Tibet's Drukpa Buddhist sect to woo Indians
Drukpa, an 800-year-old Buddhist sect from Tibet, is coming out of its theological cloister to showcase its legacy -- and it also wants to woo Buddhists in India.art and culture Updated: Mar 28, 2009 19:34 IST
Drukpa, an 800-year-old Buddhist sect from Tibet, is coming out of its theological cloister to showcase its legacy -- and it also wants to woo Buddhists in India.
The sect is set to host its first annual Drukpa Council April 6-15 in Kathmandu to familiarise followers of Buddhism with the faith, Drukpa spokesperson Jigme Semzang Soo told IANS here.
"Drukpa, rooted in spirituality and principle of service to mankind, teaches that others should be enlightened before self, unlike many other Buddhist schools of thought which preaches enlightenment of the self. One of the primary objective of the conference is to bring the order to India," said Soo, who gave up her job as a software executive to join the order.
Members of the congregation will display the sacred symbol of the Drukpa, the heart relic of a spiritual head of the order, the fourth Gyalwang Drukpa, for the first time in 400 years.
The order is now led by the 12th Gyalwang Drukpa.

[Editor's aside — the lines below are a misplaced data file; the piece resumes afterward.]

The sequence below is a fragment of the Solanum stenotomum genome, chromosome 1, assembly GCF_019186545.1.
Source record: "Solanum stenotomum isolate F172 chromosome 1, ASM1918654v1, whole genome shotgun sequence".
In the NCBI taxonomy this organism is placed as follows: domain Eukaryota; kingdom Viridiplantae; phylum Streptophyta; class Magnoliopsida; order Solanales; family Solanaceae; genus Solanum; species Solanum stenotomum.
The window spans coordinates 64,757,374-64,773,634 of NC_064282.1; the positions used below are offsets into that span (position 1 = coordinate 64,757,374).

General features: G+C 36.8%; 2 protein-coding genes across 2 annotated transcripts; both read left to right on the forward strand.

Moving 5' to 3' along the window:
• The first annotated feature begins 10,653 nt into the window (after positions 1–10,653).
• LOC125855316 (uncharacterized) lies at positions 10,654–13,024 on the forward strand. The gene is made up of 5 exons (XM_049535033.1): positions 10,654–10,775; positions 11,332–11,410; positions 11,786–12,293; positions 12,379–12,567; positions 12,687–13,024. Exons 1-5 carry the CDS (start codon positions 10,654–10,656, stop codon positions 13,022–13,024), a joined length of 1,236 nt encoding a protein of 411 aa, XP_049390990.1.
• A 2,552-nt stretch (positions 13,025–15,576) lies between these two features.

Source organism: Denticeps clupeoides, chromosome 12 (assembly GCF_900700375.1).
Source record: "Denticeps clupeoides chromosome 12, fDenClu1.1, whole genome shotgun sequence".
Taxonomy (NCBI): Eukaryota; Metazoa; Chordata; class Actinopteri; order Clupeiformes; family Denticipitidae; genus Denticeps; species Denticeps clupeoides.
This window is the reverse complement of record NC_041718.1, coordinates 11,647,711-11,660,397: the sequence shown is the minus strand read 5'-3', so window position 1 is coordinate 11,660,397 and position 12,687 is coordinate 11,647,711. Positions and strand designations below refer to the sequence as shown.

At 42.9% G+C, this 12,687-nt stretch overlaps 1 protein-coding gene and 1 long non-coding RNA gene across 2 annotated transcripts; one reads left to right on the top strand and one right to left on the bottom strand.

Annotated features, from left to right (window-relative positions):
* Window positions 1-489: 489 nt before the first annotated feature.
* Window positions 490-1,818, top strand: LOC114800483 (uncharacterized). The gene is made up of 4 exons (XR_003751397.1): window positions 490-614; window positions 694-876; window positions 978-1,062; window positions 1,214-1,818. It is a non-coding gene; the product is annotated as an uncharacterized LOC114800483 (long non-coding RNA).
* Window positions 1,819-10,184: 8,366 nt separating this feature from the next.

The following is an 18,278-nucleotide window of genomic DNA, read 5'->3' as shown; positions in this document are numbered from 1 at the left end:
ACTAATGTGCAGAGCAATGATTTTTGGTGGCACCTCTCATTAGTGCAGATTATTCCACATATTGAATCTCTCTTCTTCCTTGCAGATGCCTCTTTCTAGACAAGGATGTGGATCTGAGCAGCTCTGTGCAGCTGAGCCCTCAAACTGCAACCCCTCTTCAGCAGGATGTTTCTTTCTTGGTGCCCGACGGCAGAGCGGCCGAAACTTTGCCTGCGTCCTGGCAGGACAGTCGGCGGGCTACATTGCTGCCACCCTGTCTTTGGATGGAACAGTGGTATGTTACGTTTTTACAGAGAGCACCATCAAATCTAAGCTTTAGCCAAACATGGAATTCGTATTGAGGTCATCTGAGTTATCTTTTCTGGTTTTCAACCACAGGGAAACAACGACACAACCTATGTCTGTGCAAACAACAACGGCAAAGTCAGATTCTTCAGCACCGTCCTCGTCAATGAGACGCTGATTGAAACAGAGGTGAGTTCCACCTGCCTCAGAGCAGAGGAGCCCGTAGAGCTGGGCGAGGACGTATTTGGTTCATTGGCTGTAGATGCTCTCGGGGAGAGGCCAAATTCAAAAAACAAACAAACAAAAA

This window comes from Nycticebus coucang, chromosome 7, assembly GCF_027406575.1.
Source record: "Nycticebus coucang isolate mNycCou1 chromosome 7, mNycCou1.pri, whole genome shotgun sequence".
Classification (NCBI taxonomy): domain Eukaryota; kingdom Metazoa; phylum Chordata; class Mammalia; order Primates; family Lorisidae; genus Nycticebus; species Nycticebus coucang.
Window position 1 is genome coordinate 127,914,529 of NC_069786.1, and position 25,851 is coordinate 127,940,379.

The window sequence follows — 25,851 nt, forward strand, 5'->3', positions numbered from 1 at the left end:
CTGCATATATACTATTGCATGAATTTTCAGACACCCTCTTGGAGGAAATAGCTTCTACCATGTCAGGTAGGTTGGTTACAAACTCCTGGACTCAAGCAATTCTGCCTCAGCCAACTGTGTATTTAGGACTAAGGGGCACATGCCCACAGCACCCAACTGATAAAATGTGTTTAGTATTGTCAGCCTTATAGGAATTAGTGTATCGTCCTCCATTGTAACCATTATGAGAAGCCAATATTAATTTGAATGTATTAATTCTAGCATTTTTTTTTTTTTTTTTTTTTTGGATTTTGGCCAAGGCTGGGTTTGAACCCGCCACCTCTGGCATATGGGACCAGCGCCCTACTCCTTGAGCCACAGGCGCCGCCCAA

Drukpa, one of the four sects of Mahayana Buddhism, is the predominant religion of Bhutan and has a wide following in Nepal, Tibet and Ladakh in Jammu and Kashmir.
But it has few followers in the rest of India although Buddhism originated from this country.
Drukpa has an interesting lineage. In the 12th century, the great lord of human compassion, Avalokiteshvara (an incarnation of a Tibetan king), appeared in Tibet as Drogon Tsangpa Gyare, a Buddhist monk.
One evening in 1206, Tsangpa saw nine dragons fly into the sky from the ground (in Namdruk) and named his lineage Drukpa - or the lineage of the dragons. Tsangpa Gyare became the founder of the lineage and came to be known as the first Gyalwang Drukpa.
The teaching of the first Tsangpa, Soo said, were sometimes attended by as many as 50,000 people at a given time.
It was recorded that he had 88,000 followers, of whom 28,000 were enlightened yogis. His order became known for purity, simplicity and asceticism and the profundity of its spiritual teachings.